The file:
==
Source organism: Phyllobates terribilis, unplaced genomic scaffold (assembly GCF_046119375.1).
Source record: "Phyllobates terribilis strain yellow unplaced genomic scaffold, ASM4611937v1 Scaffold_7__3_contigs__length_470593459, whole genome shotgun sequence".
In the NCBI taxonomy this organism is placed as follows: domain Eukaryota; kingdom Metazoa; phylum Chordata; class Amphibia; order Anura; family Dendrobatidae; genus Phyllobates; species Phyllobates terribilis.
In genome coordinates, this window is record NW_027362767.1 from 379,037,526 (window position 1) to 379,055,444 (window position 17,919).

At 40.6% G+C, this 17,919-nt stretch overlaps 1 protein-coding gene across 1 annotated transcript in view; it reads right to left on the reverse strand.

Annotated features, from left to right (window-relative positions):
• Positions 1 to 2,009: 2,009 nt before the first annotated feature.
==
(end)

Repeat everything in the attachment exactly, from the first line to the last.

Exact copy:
Source organism: Phyllobates terribilis, unplaced genomic scaffold (assembly GCF_046119375.1).
Source record: "Phyllobates terribilis strain yellow unplaced genomic scaffold, ASM4611937v1 Scaffold_7__3_contigs__length_470593459, whole genome shotgun sequence".
In the NCBI taxonomy this organism is placed as follows: domain Eukaryota; kingdom Metazoa; phylum Chordata; class Amphibia; order Anura; family Dendrobatidae; genus Phyllobates; species Phyllobates terribilis.
In genome coordinates, this window is record NW_027362767.1 from 379,037,526 (window position 1) to 379,055,444 (window position 17,919).

At 40.6% G+C, this 17,919-nt stretch overlaps 1 protein-coding gene across 1 annotated transcript in view; it reads right to left on the reverse strand.

Annotated features, from left to right (window-relative positions):
• Positions 1 to 2,009: 2,009 nt before the first annotated feature.